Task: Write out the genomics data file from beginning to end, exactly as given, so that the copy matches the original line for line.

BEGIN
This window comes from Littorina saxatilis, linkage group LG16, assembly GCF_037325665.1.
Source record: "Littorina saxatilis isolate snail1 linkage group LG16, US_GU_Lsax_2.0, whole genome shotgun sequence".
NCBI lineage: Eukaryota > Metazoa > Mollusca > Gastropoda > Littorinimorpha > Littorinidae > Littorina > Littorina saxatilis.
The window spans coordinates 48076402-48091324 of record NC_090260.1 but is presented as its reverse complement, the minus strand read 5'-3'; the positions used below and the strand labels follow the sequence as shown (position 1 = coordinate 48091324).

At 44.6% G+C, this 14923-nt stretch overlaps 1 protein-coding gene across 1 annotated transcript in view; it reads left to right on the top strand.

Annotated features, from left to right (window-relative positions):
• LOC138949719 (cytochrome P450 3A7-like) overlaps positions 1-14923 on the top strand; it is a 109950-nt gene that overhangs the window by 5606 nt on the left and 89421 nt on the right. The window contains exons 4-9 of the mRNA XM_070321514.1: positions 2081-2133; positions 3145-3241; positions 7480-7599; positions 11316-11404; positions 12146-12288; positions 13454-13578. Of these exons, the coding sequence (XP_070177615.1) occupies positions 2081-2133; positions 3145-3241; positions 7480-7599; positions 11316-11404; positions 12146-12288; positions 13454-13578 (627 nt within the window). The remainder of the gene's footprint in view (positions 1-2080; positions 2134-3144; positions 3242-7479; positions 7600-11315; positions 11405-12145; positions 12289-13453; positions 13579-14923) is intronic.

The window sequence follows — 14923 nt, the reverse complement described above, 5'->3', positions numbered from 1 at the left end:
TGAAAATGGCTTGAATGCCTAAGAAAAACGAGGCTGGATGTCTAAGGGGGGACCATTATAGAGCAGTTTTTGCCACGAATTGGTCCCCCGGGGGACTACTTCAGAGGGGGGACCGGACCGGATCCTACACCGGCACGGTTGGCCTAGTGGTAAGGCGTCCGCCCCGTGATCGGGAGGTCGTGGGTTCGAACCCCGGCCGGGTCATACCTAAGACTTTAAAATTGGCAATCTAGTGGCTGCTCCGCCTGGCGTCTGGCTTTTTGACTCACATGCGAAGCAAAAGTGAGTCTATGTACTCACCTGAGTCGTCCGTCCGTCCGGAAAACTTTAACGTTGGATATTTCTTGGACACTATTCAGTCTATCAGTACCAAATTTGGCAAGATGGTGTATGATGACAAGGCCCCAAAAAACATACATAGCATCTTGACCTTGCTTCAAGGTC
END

This window comes from Littorina saxatilis, linkage group LG16, assembly GCF_037325665.1.
Source record: "Littorina saxatilis isolate snail1 linkage group LG16, US_GU_Lsax_2.0, whole genome shotgun sequence".
NCBI lineage: Eukaryota > Metazoa > Mollusca > Gastropoda > Littorinimorpha > Littorinidae > Littorina > Littorina saxatilis.
The window spans coordinates 48076402-48091324 of record NC_090260.1 but is presented as its reverse complement, the minus strand read 5'-3'; the positions used below and the strand labels follow the sequence as shown (position 1 = coordinate 48091324).

At 44.6% G+C, this 14923-nt stretch overlaps 1 protein-coding gene across 1 annotated transcript in view; it reads left to right on the top strand.

Annotated features, from left to right (window-relative positions):
• LOC138949719 (cytochrome P450 3A7-like) overlaps positions 1-14923 on the top strand; it is a 109950-nt gene that overhangs the window by 5606 nt on the left and 89421 nt on the right. The window contains exons 4-9 of the mRNA XM_070321514.1: positions 2081-2133; positions 3145-3241; positions 7480-7599; positions 11316-11404; positions 12146-12288; positions 13454-13578. Of these exons, the coding sequence (XP_070177615.1) occupies positions 2081-2133; positions 3145-3241; positions 7480-7599; positions 11316-11404; positions 12146-12288; positions 13454-13578 (627 nt within the window). The remainder of the gene's footprint in view (positions 1-2080; positions 2134-3144; positions 3242-7479; positions 7600-11315; positions 11405-12145; positions 12289-13453; positions 13579-14923) is intronic.

The window sequence follows — 14923 nt, the reverse complement described above, 5'->3', positions numbered from 1 at the left end:
TGAAAATGGCTTGAATGCCTAAGAAAAACGAGGCTGGATGTCTAAGGGGGGACCATTATAGAGCAGTTTTTGCCACGAATTGGTCCCCCGGGGGACTACTTCAGAGGGGGGACCGGACCGGATCCTACACCGGCACGGTTGGCCTAGTGGTAAGGCGTCCGCCCCGTGATCGGGAGGTCGTGGGTTCGAACCCCGGCCGGGTCATACCTAAGACTTTAAAATTGGCAATCTAGTGGCTGCTCCGCCTGGCGTCTGGCTTTTTGACTCACATGCGAAGCAAAAGTGAGTCTATGTACTCACCTGAGTCGTCCGTCCGTCCGGAAAACTTTAACGTTGGATATTTCTTGGACACTATTCAGTCTATCAGTACCAAATTTGGCAAGATGGTGTATGATGACAAGGCCCCAAAAAACATACATAGCATCTTGACCTTGCTTCAAGGTC